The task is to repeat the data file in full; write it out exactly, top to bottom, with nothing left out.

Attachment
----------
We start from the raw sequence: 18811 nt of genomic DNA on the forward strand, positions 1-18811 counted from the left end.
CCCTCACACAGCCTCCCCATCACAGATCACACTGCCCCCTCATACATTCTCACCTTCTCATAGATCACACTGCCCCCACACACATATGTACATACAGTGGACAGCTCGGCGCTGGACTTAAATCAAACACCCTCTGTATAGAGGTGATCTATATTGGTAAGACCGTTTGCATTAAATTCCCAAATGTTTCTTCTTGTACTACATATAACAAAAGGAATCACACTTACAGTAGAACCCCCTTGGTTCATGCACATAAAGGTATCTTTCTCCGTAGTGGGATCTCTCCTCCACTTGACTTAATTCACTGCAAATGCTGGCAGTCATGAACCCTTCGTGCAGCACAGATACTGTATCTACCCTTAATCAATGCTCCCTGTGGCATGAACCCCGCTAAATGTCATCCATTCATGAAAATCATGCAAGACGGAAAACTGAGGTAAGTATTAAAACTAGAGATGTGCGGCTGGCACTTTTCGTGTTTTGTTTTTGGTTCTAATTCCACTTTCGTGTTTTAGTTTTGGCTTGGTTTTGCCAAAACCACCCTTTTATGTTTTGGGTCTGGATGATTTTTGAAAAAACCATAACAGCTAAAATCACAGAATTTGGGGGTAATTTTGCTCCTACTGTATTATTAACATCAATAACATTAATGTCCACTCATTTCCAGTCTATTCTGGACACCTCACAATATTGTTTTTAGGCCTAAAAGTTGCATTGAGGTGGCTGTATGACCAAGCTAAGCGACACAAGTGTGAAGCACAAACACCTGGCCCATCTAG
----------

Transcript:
We start from the raw sequence: 18811 nt of genomic DNA on the forward strand, positions 1-18811 counted from the left end.
CCCTCACACAGCCTCCCCATCACAGATCACACTGCCCCCTCATACATTCTCACCTTCTCATAGATCACACTGCCCCCACACACATATGTACATACAGTGGACAGCTCGGCGCTGGACTTAAATCAAACACCCTCTGTATAGAGGTGATCTATATTGGTAAGACCGTTTGCATTAAATTCCCAAATGTTTCTTCTTGTACTACATATAACAAAAGGAATCACACTTACAGTAGAACCCCCTTGGTTCATGCACATAAAGGTATCTTTCTCCGTAGTGGGATCTCTCCTCCACTTGACTTAATTCACTGCAAATGCTGGCAGTCATGAACCCTTCGTGCAGCACAGATACTGTATCTACCCTTAATCAATGCTCCCTGTGGCATGAACCCCGCTAAATGTCATCCATTCATGAAAATCATGCAAGACGGAAAACTGAGGTAAGTATTAAAACTAGAGATGTGCGGCTGGCACTTTTCGTGTTTTGTTTTTGGTTCTAATTCCACTTTCGTGTTTTAGTTTTGGCTTGGTTTTGCCAAAACCACCCTTTTATGTTTTGGGTCTGGATGATTTTTGAAAAAACCATAACAGCTAAAATCACAGAATTTGGGGGTAATTTTGCTCCTACTGTATTATTAACATCAATAACATTAATGTCCACTCATTTCCAGTCTATTCTGGACACCTCACAATATTGTTTTTAGGCCTAAAAGTTGCATTGAGGTGGCTGTATGACCAAGCTAAGCGACACAAGTGTGAAGCACAAACACCTGGCCCATCTAG